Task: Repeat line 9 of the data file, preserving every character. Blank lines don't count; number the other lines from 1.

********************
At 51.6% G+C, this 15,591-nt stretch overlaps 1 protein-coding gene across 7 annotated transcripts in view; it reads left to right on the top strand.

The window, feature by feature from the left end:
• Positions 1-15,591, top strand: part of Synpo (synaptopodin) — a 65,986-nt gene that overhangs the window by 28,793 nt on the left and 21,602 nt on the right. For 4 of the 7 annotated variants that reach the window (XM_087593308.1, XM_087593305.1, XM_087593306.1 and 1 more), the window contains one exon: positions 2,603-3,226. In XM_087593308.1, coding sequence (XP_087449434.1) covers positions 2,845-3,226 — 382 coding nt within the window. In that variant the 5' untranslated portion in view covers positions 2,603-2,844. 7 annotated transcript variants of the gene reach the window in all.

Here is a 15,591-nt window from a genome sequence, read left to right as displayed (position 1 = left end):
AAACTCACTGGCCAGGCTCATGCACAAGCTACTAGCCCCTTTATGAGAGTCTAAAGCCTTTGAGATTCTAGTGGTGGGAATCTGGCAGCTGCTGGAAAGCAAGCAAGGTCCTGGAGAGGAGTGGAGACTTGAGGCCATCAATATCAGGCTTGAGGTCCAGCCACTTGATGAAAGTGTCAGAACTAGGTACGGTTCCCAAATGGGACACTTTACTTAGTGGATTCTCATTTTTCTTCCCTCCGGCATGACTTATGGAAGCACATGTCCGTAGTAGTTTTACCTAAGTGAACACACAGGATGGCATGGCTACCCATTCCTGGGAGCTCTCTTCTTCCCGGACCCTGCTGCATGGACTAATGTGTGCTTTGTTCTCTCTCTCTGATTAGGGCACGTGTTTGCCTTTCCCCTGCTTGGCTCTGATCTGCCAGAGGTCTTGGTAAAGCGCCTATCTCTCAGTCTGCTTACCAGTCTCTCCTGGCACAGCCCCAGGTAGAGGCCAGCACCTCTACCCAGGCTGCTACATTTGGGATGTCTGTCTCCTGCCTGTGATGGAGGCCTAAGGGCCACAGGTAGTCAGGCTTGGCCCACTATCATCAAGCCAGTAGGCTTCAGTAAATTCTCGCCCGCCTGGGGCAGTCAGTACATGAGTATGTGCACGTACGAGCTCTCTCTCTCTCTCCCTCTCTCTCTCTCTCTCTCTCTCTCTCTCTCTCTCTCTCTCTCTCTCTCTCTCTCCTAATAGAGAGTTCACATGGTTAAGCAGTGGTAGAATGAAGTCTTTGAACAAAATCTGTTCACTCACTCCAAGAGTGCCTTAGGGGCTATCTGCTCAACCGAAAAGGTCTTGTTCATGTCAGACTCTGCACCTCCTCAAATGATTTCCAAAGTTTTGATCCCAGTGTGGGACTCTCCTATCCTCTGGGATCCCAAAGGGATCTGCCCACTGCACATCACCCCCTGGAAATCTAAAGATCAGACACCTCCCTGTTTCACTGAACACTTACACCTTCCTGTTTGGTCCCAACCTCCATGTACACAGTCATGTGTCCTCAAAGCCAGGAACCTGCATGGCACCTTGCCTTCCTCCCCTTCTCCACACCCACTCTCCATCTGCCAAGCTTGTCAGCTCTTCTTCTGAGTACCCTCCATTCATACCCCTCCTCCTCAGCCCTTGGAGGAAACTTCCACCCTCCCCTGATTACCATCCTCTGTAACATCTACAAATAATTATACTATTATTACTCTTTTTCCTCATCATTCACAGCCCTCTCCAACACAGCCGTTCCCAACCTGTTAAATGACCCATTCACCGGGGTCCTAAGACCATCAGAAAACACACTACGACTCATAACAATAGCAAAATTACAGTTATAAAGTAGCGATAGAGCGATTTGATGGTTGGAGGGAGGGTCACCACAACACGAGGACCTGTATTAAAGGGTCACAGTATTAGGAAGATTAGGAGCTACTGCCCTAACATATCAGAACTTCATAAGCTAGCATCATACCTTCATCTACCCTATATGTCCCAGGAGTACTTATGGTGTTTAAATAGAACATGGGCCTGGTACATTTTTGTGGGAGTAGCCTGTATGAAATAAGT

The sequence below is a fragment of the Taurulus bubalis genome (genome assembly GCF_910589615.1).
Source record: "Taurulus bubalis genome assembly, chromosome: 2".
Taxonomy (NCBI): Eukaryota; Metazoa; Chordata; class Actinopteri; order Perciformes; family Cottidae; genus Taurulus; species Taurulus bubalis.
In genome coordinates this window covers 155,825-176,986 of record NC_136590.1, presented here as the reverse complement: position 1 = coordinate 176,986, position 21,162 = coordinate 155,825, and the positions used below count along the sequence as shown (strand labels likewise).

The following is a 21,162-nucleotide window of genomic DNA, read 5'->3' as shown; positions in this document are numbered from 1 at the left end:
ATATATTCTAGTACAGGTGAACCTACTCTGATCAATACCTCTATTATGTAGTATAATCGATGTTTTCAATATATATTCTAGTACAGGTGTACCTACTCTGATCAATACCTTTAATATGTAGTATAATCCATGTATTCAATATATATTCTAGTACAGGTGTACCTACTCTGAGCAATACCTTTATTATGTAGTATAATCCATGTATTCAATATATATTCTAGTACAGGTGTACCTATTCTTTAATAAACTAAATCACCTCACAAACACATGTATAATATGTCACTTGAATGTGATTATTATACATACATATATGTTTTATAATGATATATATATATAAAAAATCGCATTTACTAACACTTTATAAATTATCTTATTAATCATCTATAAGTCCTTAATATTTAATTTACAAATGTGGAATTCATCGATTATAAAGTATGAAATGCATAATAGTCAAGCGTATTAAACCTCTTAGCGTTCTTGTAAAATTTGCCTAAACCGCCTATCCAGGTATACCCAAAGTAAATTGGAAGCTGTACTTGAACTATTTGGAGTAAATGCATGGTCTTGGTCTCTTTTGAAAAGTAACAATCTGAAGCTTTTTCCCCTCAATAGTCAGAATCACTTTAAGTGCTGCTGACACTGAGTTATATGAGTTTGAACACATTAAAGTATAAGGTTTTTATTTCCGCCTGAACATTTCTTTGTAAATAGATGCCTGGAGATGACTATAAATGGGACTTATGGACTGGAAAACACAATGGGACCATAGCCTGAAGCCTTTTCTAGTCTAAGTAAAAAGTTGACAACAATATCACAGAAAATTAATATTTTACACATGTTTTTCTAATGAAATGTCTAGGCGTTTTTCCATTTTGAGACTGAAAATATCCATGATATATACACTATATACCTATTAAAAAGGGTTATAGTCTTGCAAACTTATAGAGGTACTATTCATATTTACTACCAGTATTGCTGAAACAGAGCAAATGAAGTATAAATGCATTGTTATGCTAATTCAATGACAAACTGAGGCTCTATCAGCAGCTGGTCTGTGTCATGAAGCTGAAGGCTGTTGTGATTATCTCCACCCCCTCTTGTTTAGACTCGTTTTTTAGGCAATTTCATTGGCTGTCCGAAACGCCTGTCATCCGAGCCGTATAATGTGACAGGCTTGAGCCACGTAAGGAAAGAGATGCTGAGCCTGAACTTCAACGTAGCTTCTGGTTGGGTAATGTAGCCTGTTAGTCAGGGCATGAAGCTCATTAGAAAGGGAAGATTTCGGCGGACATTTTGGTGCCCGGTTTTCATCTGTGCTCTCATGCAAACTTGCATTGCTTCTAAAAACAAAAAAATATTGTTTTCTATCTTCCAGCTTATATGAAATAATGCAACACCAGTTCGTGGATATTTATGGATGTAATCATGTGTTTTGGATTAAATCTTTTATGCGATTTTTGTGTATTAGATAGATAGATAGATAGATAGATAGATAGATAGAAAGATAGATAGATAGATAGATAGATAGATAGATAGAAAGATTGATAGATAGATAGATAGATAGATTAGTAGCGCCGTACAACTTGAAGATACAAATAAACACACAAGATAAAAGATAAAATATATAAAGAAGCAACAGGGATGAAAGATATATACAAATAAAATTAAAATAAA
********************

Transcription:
In genome coordinates this window covers 155,825-176,986 of record NC_136590.1, presented here as the reverse complement: position 1 = coordinate 176,986, position 21,162 = coordinate 155,825, and the positions used below count along the sequence as shown (strand labels likewise).